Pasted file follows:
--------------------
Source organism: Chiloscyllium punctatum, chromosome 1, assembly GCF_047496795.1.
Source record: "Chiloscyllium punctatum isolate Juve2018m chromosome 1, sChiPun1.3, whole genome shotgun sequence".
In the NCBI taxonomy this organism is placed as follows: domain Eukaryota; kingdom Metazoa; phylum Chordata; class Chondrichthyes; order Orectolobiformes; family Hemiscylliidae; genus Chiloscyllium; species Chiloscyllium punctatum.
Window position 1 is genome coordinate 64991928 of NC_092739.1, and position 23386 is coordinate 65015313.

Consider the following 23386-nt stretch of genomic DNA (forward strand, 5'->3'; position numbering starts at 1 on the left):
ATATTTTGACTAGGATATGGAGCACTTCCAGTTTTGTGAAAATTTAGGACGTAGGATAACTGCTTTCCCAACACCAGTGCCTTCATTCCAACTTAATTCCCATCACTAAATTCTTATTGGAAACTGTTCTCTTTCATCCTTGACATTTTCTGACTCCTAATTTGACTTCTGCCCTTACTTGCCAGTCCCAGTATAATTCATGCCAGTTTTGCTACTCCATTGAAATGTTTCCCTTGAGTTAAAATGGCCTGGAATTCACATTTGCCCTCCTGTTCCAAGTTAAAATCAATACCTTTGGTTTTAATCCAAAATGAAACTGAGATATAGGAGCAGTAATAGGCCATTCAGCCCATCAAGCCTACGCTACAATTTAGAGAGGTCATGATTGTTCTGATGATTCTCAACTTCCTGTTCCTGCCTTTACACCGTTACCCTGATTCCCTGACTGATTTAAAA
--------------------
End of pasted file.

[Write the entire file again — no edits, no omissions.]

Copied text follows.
Source organism: Chiloscyllium punctatum, chromosome 1, assembly GCF_047496795.1.
Source record: "Chiloscyllium punctatum isolate Juve2018m chromosome 1, sChiPun1.3, whole genome shotgun sequence".
In the NCBI taxonomy this organism is placed as follows: domain Eukaryota; kingdom Metazoa; phylum Chordata; class Chondrichthyes; order Orectolobiformes; family Hemiscylliidae; genus Chiloscyllium; species Chiloscyllium punctatum.
Window position 1 is genome coordinate 64991928 of NC_092739.1, and position 23386 is coordinate 65015313.

Consider the following 23386-nt stretch of genomic DNA (forward strand, 5'->3'; position numbering starts at 1 on the left):
ATATTTTGACTAGGATATGGAGCACTTCCAGTTTTGTGAAAATTTAGGACGTAGGATAACTGCTTTCCCAACACCAGTGCCTTCATTCCAACTTAATTCCCATCACTAAATTCTTATTGGAAACTGTTCTCTTTCATCCTTGACATTTTCTGACTCCTAATTTGACTTCTGCCCTTACTTGCCAGTCCCAGTATAATTCATGCCAGTTTTGCTACTCCATTGAAATGTTTCCCTTGAGTTAAAATGGCCTGGAATTCACATTTGCCCTCCTGTTCCAAGTTAAAATCAATACCTTTGGTTTTAATCCAAAATGAAACTGAGATATAGGAGCAGTAATAGGCCATTCAGCCCATCAAGCCTACGCTACAATTTAGAGAGGTCATGATTGTTCTGATGATTCTCAACTTCCTGTTCCTGCCTTTACACCGTTACCCTGATTCCCTGACTGATTTAAAA